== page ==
My home is not one where you will find traditional gender roles straight out of the 1950s. On any given day my husband, Mike, can be found cooking the family dinner or vacuuming while I assemble a book shelf or balance our check book. This isn’t by accident. We want our daughter, Annie, to be raised in an environment where she learns firsthand that women (and men) can be and do whatever they want. Considering that you can imagine my shock when, a few days ago, Annie said something that would have lead you to think she was being raised by June and Ward Cleaver.
Annie has been infatuated with doctors of late. Her new favorite TV show is “Doc McStuffins,” which follows the adventures of a little girl who wants to be like her doctor mother so much that she plays doctor with all of her toys. Annie also has been a very interested observer of my current pregnancy, and wants me to tell her every last detail about each and every one of trips to the doctor (which are many since my pregnancy is high risk).
A few days ago Annie wanted to “play doctor,” so she pulled Mike and me into the play room.
“I’m the patient,” she said. “Daddy is the doctor, and Mommy is the nurse.”
Mike and I glanced at each other sideways.
“How about Mommy plays the doctor and I play the nurse,” Mike suggested.
“No! Mommy is the nurse and you’re the doctor!”
“Why don’t you play the doctor, Annie?” I suggested.
“No, Mama. I can’t.”
“Because boys are doctors and girls are nurses.”
Annie’s pediatrician is a woman. My perinatologist, who Annie asks about every week, is also a woman. Even flippin’ Doc McStuffins and her mother are female! How on earth could Annie have picked up the sexist notion that only men are doctors?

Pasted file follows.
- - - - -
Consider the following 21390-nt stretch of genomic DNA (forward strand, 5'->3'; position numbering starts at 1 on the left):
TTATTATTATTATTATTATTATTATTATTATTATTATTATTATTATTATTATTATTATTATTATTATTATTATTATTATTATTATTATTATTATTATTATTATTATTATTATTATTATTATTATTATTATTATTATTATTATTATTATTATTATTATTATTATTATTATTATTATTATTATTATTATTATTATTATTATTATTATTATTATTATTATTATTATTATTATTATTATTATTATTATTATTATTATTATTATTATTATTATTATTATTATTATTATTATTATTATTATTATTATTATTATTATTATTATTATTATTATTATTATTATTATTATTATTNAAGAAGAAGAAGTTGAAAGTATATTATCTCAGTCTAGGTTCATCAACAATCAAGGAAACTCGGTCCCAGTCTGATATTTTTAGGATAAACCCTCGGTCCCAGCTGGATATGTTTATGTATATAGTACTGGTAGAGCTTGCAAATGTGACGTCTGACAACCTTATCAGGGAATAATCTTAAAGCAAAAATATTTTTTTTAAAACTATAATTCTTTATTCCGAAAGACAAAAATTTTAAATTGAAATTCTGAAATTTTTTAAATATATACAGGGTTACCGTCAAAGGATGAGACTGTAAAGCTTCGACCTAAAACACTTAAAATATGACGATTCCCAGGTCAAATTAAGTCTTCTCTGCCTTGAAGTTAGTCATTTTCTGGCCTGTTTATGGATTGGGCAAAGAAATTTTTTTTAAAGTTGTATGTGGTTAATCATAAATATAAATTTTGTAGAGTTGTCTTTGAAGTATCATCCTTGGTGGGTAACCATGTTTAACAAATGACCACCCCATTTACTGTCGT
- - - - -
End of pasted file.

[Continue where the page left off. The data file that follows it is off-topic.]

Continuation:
I thought on this for a while and it eventually dawned on me that, as much as Mike and I try our best not to expose Annie to antiquated/sexist thinking, we’re not her only exposure to the world. There’s things she sees on television, conversations she overhears in public, advertisements on billboards, you name it. Unfortunately, there’s not much we can do – especially when out in public – to stop her from seeing these things.
Perhaps most disconcerting? I have no memory of seeing or hearing something that made me think, “Yikes! I really wish Annie didn’t see that.” This means that whatever sexist thoughts or images that influenced Annie to think that only men could be doctors is so ingrained into every day life that most of the time we don’t even notice it.
I had a long talk with Annie, reminding her about all of the female doctors she knows, and now she likes to be the doctor when we play. That’s awesome, but it doesn’t change the fact that she lives in a world that sends her the wrong message, often in the subtlest of ways.